Nearly 1,300 kids die from gunshot wounds each year, according to a new study. The number has increased for the first time since 2006.
Nearly 1,300 children die and 5,790 are treated for gunshot wounds each year, according to a new study, "Childhood Firearm Injuries in the United States," published in the July 2017 issue of Pediatrics. This makes firearm-related deaths the third-leading cause of death overall among U.S. children ages 1 to 17 years, and the second-leading cause of injury-related death, behind only car crashes. Although firearm injury mortality rates for children in this age group declined gradually from 2006 to 2013, they have risen again over the past two years and accounted for 10 percent of all children's deaths in 2014 and 2015.
"Firearm injuries are an all-too-common way of death for children and youth in the U.S.," wrote Eliot W. Nelson, M.D.., in a study commentary, "Confronting the Firearm Injury Plague," which was also published in the July 2017 issue of Pediatrics. "An even grimmer picture appears if we extend the age range through the teenage years to age 19, because firearm injury rates rise steeply in late adolescence: Among children and youth aged 1 to 19, firearm injuries accounted for more than 14 percent of all deaths in 2015. So, more than 1 of every 7 children of these ages who died of anything died of a gunshot wound."
In the study, researchers examined recent data from the National Vital Statistics System, National Electronic Injury Surveillance System, and the National Violent Death Reporting System. Of the nearly 1,300 children who die each year in the U.S. from a firearm-related injury (1.8 per 100,000 children), 53 percent were homicides, 38 percent were suicides, 6 percent were unintentional firearm deaths, and 3 percent were due to other intent. "We examined demographic characteristics, trends over time, state-level patterns, and the circumstances surrounding childhood firearm deaths," says study author Katherine Fowler, Ph.D., a behavioral scientists at the Centers for Disease Control and Prevention (CDC). "Understanding these patterns helps us figure out how best to prevent them from happening in the first place. Ensuring that all children have safe, stable, nurturing relationships and environments remains one of our most important priorities."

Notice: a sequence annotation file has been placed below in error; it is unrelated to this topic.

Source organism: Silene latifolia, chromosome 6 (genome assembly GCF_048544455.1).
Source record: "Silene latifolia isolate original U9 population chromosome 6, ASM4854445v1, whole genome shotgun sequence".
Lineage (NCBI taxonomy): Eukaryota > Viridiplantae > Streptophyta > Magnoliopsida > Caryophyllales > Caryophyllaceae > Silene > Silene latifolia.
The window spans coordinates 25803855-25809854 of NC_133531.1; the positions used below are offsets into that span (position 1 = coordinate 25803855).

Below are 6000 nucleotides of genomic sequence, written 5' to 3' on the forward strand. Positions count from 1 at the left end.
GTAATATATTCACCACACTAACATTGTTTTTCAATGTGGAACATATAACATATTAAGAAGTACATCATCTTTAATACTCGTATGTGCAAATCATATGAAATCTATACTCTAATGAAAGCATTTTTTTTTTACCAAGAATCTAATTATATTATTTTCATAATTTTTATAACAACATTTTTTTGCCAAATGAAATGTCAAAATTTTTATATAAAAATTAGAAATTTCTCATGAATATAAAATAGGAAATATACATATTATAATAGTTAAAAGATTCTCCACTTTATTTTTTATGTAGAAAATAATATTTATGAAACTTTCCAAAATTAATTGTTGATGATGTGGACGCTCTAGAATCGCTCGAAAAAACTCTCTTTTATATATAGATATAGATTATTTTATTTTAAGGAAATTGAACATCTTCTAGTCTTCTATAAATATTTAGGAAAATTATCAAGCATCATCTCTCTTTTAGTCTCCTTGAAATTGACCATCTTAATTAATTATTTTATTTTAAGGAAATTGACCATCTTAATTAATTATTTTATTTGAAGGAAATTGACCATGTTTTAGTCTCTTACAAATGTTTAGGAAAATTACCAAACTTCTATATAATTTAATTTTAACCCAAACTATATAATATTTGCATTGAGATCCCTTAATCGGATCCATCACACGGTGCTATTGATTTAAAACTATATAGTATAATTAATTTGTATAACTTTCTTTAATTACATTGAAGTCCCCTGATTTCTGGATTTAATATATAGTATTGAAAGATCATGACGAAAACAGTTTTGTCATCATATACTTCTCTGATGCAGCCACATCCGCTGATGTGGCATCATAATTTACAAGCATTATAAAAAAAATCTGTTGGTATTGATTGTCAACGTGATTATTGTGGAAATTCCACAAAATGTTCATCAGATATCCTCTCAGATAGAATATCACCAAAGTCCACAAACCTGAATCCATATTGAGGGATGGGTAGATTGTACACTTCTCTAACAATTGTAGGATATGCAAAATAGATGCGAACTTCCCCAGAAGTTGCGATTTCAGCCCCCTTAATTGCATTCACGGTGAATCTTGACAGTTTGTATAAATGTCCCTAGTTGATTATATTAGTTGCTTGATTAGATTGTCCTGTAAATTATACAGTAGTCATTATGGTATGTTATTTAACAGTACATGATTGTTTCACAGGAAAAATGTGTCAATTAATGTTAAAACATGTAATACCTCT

Boys account for 82 percent of all child firearm deaths, and black children have the highest rates of firearm mortality overall due to much higher firearm homicide rates (4.1 per 100,000) —10 times higher than the rate for non-Hispanic white and Asian/Pacific Islander children. The highest rates of firearm suicide, however, are among non-Hispanic American Indian/Alaska Native and non-Hispanic white children (2.2 per 100,000), who had a four to five times higher incidence than other groups. Firearm suicides among children increased a significant and startling 60 percent since 2007.
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"Childhood firearm injuries are more common than parents might realize," Dr. Fowler says. "These injuries are preventable. There are many steps that parents and other adults can take to help keep children safe from firearm assaults and homicide, suicidal behavior, and unintentional firearm injuries."
To prevent gun injuries and death among children, the American Academy of Pediatrics (AAP) recommends parents ask neighbors, friends, and family if they own a gun before your child visits their home. If they do, keep your child away from homes where there are guns or where guns are not stored safely. The AAP also strongly advises that the best preventive measure against firearm injuries and deaths is not to own a gun. If a gun is kept in the home, it should be kept locked up, unloaded, with ammunition stored and locked separately.
"Parents should watch out for signs that their child may be at risk for violence or suicide, such as changes in how their child is acting, signs of depression, or anxiety," Dr. Fowler says. "Parents should be mindful of life stressors that their children may be facing such as problems at school, with friends, or a recent crisis. If a child shows a warning sign, parents should talk with their child and get help from others like teachers, a pediatrician, or clergy to identify solutions."